This is my second Chanukah in Israel. I leave the USA a week or two after Thanksgiving and return just before New Years. My last few days in the USA it feels that the whole country is getting ready for Christmas. Lights start going up, I see Christmas trees through neighbors’ windows, and all the stores are full with people shopping. Christmas is really a beautiful holiday. I just hate it.
I know I shouldn’t hate the holiday. I know it is about love and peace and good will towards mankind. I have watched Charlie Brown celebrate Christmas more than a dozen times. But it is not my holiday and I don’t need Christmas to teach me about good will towards mankind. I have my religion that teaches me the same values. If anything, those are Jewish values that we have passed on to the Christians. So where do Christians get off telling me to love my neighbor? That’s a line they got from our Book. Fine. I love you. Merry Christmas. Now piss off and stop singing about Rudolph and his red nose.
Stepping off the plane in Israel is like walking onto the set of a “Twilight Zone” episode. Christmas has suddenly disappeared. It feels surreal. No decorations. No Christmas trees. Nobody worrying about pouting or shouting. Santa Claus is not coming to this town.
Yesterday I went shopping at the supermarket. What was advertised? Doughnuts, chocolate Chanukah gelt, dreidles and oil lamps. It is nice being in a country where my holidays dominate. Especially during Chanukah which as my son Ben taught me, was a fight against assimilation.
I celebrated the first night of Chanukah with my wife’s family. They lit the menorah and said the blessings. I knew them all. Then they sang “Maoz Tzur.” I could mumble my way along with the words. This was followed by Chanukah song after Chanukah song. They all knew the words. I recognized one song from Hebrew School, “Mi Yimalel Gvurot Yisrael” but could barely remember how it goes. I almost wanted to start singing “Jingle Bells” because at least I know all the words to that song.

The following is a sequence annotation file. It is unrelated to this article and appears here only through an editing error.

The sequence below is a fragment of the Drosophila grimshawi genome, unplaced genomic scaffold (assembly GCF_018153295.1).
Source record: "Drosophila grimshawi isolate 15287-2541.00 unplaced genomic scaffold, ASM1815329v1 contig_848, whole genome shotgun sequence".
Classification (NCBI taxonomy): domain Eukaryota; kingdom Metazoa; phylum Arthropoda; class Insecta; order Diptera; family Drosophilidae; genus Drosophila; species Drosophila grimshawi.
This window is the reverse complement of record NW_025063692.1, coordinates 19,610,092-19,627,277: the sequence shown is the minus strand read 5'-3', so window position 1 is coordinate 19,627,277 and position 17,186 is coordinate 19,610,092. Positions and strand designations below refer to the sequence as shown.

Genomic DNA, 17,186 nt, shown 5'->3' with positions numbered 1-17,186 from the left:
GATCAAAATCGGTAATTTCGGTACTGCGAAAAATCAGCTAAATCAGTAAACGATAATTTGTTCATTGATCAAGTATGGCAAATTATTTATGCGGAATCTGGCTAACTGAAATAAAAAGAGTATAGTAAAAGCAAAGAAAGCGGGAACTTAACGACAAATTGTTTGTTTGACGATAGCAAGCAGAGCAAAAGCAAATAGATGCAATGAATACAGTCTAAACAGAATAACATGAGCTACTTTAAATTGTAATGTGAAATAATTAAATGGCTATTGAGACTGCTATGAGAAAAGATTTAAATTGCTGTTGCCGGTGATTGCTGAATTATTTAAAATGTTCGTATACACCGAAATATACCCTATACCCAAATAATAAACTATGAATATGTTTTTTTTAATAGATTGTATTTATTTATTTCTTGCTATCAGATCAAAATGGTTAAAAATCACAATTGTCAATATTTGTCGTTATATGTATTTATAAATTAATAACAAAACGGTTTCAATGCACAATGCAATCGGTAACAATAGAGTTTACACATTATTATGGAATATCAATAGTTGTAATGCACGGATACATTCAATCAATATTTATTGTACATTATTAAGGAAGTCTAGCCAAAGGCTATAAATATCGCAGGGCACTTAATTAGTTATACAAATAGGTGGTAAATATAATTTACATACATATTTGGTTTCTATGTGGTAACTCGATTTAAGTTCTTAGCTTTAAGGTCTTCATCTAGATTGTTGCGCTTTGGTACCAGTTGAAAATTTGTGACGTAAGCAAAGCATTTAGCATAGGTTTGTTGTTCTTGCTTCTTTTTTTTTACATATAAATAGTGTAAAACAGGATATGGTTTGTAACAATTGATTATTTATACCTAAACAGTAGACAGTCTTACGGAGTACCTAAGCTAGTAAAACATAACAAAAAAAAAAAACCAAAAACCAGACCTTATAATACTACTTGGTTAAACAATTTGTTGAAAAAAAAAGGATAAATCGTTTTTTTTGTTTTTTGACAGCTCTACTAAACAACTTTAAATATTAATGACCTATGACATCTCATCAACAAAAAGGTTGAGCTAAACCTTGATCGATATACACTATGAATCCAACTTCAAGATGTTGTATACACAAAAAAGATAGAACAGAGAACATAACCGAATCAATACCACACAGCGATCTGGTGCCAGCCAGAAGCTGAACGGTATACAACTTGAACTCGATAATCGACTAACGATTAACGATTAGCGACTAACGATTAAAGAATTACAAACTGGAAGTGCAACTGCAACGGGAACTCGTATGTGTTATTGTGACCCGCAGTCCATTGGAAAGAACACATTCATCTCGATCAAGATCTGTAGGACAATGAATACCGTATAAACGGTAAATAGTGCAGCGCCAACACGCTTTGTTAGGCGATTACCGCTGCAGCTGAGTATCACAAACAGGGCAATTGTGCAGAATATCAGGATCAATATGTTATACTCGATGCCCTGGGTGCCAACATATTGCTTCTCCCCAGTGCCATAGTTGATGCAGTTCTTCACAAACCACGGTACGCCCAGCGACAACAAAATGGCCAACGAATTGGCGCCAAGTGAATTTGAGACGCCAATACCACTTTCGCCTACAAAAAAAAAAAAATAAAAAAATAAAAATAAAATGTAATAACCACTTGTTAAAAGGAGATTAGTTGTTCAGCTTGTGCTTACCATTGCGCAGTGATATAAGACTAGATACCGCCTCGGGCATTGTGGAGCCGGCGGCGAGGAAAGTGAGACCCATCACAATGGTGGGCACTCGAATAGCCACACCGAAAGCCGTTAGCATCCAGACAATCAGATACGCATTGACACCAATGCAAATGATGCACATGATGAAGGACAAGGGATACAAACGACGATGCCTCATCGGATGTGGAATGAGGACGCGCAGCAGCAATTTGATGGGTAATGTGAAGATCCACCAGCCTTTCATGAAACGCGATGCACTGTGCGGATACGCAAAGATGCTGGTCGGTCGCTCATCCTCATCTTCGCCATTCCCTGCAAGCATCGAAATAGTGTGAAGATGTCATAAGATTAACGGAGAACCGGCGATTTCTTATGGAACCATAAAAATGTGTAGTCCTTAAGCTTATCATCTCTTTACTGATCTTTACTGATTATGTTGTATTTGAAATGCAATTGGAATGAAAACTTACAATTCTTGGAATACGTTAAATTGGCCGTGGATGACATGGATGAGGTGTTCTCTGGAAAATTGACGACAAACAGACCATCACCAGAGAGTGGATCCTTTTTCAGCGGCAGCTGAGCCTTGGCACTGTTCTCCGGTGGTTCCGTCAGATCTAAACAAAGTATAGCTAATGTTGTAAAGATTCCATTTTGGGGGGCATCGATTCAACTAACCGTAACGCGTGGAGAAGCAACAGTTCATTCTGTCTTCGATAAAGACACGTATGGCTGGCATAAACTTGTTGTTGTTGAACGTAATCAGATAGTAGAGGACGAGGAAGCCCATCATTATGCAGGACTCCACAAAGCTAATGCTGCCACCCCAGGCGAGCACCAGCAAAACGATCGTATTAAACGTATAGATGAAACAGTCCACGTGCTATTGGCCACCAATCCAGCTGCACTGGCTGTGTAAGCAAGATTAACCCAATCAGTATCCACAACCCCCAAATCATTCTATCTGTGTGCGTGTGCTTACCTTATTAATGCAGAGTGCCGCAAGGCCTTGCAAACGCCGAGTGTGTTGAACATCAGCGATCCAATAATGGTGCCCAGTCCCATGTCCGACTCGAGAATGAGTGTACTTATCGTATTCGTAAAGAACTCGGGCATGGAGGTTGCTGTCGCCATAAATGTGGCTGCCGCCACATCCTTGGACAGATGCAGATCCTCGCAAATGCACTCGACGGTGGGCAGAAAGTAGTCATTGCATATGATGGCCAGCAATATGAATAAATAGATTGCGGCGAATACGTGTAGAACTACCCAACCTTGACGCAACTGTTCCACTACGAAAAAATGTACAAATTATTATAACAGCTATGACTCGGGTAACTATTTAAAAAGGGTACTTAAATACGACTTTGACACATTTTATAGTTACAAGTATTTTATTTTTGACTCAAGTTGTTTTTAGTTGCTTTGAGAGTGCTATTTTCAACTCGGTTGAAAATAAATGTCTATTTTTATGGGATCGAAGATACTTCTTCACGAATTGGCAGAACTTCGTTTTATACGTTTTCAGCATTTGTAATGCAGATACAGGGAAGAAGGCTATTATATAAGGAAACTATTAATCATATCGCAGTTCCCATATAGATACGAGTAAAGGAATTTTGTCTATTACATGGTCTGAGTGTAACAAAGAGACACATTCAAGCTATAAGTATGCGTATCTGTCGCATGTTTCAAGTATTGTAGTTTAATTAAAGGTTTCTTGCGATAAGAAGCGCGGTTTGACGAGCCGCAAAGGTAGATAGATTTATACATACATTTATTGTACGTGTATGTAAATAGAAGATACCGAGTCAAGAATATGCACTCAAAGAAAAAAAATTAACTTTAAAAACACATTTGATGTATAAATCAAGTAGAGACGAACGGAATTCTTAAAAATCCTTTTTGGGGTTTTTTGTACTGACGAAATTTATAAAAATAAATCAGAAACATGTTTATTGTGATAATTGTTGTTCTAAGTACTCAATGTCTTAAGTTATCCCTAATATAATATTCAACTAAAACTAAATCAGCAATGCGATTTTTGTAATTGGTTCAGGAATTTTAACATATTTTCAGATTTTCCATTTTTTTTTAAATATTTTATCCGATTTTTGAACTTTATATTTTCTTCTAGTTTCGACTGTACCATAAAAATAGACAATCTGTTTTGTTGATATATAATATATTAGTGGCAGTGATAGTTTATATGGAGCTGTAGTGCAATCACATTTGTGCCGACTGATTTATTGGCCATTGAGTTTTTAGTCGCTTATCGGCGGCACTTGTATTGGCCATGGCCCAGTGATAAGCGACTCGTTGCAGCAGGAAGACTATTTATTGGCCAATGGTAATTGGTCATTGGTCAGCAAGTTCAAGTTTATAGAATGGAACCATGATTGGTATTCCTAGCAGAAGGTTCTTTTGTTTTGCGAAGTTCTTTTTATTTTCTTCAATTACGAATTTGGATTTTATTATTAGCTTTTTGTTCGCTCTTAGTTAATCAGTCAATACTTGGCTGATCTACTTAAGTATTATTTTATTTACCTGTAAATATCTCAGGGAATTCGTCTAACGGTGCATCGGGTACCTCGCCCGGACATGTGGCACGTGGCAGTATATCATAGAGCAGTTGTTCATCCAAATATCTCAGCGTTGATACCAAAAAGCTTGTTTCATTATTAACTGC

In Israel, they play Chanukah songs on the radio. I don’t recognize them, never heard them before, and they sound strangely similar to Christmas songs. On every corner, somebody is selling doughnuts. What is up with doughnuts? I eat latkes.
This season makes me feel that I am not at home anywhere. I don’t fit in back in the USA with Christmas and I can’t follow along in Israel during Chanukah.
This morning while davening shacharit, as required, I added the paragraph retelling the miracle of the victory of Jews over the Greeks that led to the celebration of Chanukah. I got chills. Here I am thanking Hashem for the miracle of Chanukah in the same place where it happened. And I believe that the establishment of the modern State of Israel is a repetition of the same miracle.
I don’t yet feel at home here in Israel. But I want to. This is where the miracles for the Jewish people happened and are happening. This is where I belong.